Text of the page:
The "var." is indeed an abbreviation, for the word "variety" (latin "varietas").
In certain cases, it is necessary to differentiate between small changes in the genome of two members of a species; the two subjects are still the same species (they can interbreed freely) but the two subjects have marked genetic differences which are demonstrated as differences of appearance, anatomy, etc that go beyond the normal cosmetic variation commonly observed among localized or regional populations of a species.
A general synonym is "subspecies", which may be abbreviated as "sub.", "ssp." or "subsp." in the nomenclature and is used when talking about animals; in plants, "variety" is more common but "subspecies" is prevalent. More commonly, the word is removed completely and the species name consists of three words instead of two.
Another example is the tiger. All animals with the name "tiger" are of the species panthera tigris. However, there are nine "varieties" or "subspecies" of tiger: Bengal (subsp. tigris), Indochinese (subsp. corbetti), Malayan (subsp. jacksoni), Sumatran (subsp. sumatrae), Siberian (subsp. altaica), and South China (subsp. amoyensis), plus three varieties that are relatively recently extinct. If you want to talk about a "tiger" you can talk about the species panthera tigris, but most Americans talking about "tigers" are generally referring to the Bengal tiger (panthera tigris tigris) most commonly seen in U.S. zoos and traveling acts.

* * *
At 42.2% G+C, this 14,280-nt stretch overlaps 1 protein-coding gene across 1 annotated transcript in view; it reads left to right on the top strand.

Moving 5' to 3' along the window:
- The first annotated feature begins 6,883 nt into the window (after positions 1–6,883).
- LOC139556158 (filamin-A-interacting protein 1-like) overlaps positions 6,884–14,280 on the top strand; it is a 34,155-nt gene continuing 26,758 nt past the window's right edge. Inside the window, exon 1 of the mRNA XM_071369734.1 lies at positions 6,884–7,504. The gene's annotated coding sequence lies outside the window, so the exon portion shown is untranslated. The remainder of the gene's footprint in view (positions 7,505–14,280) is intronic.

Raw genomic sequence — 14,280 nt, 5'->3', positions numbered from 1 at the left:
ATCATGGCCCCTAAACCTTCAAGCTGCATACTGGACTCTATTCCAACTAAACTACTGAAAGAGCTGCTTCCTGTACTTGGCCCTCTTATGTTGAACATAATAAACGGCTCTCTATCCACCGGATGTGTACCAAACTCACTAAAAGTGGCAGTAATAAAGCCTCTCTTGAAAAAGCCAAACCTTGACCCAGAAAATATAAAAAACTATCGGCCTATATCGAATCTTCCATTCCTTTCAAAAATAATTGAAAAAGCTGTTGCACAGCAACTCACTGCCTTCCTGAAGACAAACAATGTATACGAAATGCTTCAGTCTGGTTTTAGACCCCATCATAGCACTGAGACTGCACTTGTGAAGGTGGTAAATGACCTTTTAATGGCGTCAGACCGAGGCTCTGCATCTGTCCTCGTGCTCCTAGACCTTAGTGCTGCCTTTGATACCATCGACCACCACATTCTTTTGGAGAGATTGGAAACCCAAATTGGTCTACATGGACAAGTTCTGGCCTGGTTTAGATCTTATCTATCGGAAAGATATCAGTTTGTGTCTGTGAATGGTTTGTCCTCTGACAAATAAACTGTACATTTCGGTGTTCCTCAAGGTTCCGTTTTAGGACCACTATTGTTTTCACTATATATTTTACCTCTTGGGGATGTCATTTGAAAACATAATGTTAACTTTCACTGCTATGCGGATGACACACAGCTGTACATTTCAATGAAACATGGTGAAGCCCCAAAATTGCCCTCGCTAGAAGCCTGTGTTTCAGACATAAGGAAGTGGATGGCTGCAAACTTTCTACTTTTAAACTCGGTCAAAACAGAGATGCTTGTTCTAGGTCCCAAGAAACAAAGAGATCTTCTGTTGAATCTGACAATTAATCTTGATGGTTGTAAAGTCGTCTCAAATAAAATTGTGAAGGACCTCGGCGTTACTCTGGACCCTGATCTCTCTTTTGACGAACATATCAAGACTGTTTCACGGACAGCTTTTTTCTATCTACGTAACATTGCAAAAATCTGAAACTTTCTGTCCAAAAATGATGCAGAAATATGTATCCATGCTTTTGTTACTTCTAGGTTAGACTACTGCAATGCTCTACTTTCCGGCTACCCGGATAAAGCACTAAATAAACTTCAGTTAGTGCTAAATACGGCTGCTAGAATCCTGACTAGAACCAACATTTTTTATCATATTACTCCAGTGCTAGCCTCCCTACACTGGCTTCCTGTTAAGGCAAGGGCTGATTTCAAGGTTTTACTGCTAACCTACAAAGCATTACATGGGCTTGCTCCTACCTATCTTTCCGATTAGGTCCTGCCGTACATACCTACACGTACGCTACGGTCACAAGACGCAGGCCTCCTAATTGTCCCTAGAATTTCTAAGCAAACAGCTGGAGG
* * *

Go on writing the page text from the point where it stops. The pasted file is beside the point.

One more thing to be aware of is that certain species may have their species name abbreviated by convention, instead emphasizing the subspecies. The mustela nivalis or "least weasel" is the most common weasel species on the planet, and has such wide geographic variation that there are 18 documented subspecies. So, the species name nivalis is often abbreviated "n." to emphasize the subspecies (e.g. mustela n. rixosa). Things like this usually come to pass when animals formerly thought to be different species are found to be more closely related; most of the nivelis subspecies such as alleghensis, rixosa and campestri (all common in North America) were all well-known by those species names under the genus Putorious up until the mid-1900s, but the entire Mustelidae family (which also includes otters, martens, badgers, ferrets, stoats and minks) was shaken up with further research. Biologists found that the various Putorious species, and species of other Mustelidae genuses, were able to interbreed, and so were all the same species by definition, prompting a pretty deep reorganization.